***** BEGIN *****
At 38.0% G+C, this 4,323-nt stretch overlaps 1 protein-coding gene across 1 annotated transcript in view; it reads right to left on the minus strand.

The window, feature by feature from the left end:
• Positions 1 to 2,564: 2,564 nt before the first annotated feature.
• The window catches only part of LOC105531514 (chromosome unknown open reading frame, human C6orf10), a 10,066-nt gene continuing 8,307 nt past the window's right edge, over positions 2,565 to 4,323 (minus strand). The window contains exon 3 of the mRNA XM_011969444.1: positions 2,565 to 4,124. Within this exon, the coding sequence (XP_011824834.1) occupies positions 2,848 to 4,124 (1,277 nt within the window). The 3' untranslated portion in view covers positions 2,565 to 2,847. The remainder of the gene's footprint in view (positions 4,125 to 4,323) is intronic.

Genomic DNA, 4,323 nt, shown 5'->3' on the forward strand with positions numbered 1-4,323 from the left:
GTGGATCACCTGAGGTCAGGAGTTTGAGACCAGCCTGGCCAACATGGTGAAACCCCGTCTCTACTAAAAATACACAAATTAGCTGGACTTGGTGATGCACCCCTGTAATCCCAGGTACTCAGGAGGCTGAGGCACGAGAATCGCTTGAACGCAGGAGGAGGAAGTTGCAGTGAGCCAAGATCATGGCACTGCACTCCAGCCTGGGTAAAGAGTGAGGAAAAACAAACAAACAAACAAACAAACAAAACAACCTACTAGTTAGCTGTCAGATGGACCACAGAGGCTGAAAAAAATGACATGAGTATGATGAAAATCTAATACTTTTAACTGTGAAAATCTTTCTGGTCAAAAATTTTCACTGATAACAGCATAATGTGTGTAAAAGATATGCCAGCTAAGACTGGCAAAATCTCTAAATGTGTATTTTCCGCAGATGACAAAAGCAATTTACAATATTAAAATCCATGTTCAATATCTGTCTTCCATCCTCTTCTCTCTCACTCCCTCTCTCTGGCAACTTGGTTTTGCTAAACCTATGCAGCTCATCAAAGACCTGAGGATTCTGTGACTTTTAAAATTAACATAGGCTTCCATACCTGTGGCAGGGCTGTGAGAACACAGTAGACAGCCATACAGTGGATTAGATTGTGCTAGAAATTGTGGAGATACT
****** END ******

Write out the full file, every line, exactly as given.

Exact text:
At 38.0% G+C, this 4,323-nt stretch overlaps 1 protein-coding gene across 1 annotated transcript in view; it reads right to left on the minus strand.

The window, feature by feature from the left end:
• Positions 1 to 2,564: 2,564 nt before the first annotated feature.
• The window catches only part of LOC105531514 (chromosome unknown open reading frame, human C6orf10), a 10,066-nt gene continuing 8,307 nt past the window's right edge, over positions 2,565 to 4,323 (minus strand). The window contains exon 3 of the mRNA XM_011969444.1: positions 2,565 to 4,124. Within this exon, the coding sequence (XP_011824834.1) occupies positions 2,848 to 4,124 (1,277 nt within the window). The 3' untranslated portion in view covers positions 2,565 to 2,847. The remainder of the gene's footprint in view (positions 4,125 to 4,323) is intronic.

Genomic DNA, 4,323 nt, shown 5'->3' on the forward strand with positions numbered 1-4,323 from the left:
GTGGATCACCTGAGGTCAGGAGTTTGAGACCAGCCTGGCCAACATGGTGAAACCCCGTCTCTACTAAAAATACACAAATTAGCTGGACTTGGTGATGCACCCCTGTAATCCCAGGTACTCAGGAGGCTGAGGCACGAGAATCGCTTGAACGCAGGAGGAGGAAGTTGCAGTGAGCCAAGATCATGGCACTGCACTCCAGCCTGGGTAAAGAGTGAGGAAAAACAAACAAACAAACAAACAAACAAAACAACCTACTAGTTAGCTGTCAGATGGACCACAGAGGCTGAAAAAAATGACATGAGTATGATGAAAATCTAATACTTTTAACTGTGAAAATCTTTCTGGTCAAAAATTTTCACTGATAACAGCATAATGTGTGTAAAAGATATGCCAGCTAAGACTGGCAAAATCTCTAAATGTGTATTTTCCGCAGATGACAAAAGCAATTTACAATATTAAAATCCATGTTCAATATCTGTCTTCCATCCTCTTCTCTCTCACTCCCTCTCTCTGGCAACTTGGTTTTGCTAAACCTATGCAGCTCATCAAAGACCTGAGGATTCTGTGACTTTTAAAATTAACATAGGCTTCCATACCTGTGGCAGGGCTGTGAGAACACAGTAGACAGCCATACAGTGGATTAGATTGTGCTAGAAATTGTGGAGATACT